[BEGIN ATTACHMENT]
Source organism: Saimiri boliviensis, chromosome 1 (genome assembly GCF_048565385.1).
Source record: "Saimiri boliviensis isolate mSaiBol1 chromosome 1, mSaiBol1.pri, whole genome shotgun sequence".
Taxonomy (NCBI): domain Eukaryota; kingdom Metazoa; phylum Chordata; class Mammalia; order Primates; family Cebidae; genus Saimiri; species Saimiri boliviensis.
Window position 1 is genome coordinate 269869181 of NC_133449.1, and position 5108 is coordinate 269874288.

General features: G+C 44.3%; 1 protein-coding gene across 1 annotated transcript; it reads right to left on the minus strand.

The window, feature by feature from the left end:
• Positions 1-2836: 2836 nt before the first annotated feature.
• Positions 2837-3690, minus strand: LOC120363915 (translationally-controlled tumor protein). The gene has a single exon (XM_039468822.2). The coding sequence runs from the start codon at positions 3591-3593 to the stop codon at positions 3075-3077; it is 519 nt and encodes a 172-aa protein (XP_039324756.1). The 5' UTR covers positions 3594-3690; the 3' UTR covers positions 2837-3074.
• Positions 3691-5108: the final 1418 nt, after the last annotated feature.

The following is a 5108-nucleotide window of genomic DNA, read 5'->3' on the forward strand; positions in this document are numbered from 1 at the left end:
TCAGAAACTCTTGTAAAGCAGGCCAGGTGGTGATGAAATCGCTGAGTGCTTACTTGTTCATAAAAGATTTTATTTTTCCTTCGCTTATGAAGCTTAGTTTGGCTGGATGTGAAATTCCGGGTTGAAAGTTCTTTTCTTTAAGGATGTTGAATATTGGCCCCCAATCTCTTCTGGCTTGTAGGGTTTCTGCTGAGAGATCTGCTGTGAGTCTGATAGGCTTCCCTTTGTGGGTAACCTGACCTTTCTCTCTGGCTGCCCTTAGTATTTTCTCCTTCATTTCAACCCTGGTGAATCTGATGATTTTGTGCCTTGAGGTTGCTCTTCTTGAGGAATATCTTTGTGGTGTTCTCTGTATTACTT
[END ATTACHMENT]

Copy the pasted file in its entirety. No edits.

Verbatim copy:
Source organism: Saimiri boliviensis, chromosome 1 (genome assembly GCF_048565385.1).
Source record: "Saimiri boliviensis isolate mSaiBol1 chromosome 1, mSaiBol1.pri, whole genome shotgun sequence".
Taxonomy (NCBI): domain Eukaryota; kingdom Metazoa; phylum Chordata; class Mammalia; order Primates; family Cebidae; genus Saimiri; species Saimiri boliviensis.
Window position 1 is genome coordinate 269869181 of NC_133449.1, and position 5108 is coordinate 269874288.

General features: G+C 44.3%; 1 protein-coding gene across 1 annotated transcript; it reads right to left on the minus strand.

The window, feature by feature from the left end:
• Positions 1-2836: 2836 nt before the first annotated feature.
• Positions 2837-3690, minus strand: LOC120363915 (translationally-controlled tumor protein). The gene has a single exon (XM_039468822.2). The coding sequence runs from the start codon at positions 3591-3593 to the stop codon at positions 3075-3077; it is 519 nt and encodes a 172-aa protein (XP_039324756.1). The 5' UTR covers positions 3594-3690; the 3' UTR covers positions 2837-3074.
• Positions 3691-5108: the final 1418 nt, after the last annotated feature.

The following is a 5108-nucleotide window of genomic DNA, read 5'->3' on the forward strand; positions in this document are numbered from 1 at the left end:
TCAGAAACTCTTGTAAAGCAGGCCAGGTGGTGATGAAATCGCTGAGTGCTTACTTGTTCATAAAAGATTTTATTTTTCCTTCGCTTATGAAGCTTAGTTTGGCTGGATGTGAAATTCCGGGTTGAAAGTTCTTTTCTTTAAGGATGTTGAATATTGGCCCCCAATCTCTTCTGGCTTGTAGGGTTTCTGCTGAGAGATCTGCTGTGAGTCTGATAGGCTTCCCTTTGTGGGTAACCTGACCTTTCTCTCTGGCTGCCCTTAGTATTTTCTCCTTCATTTCAACCCTGGTGAATCTGATGATTTTGTGCCTTGAGGTTGCTCTTCTTGAGGAATATCTTTGTGGTGTTCTCTGTATTACTT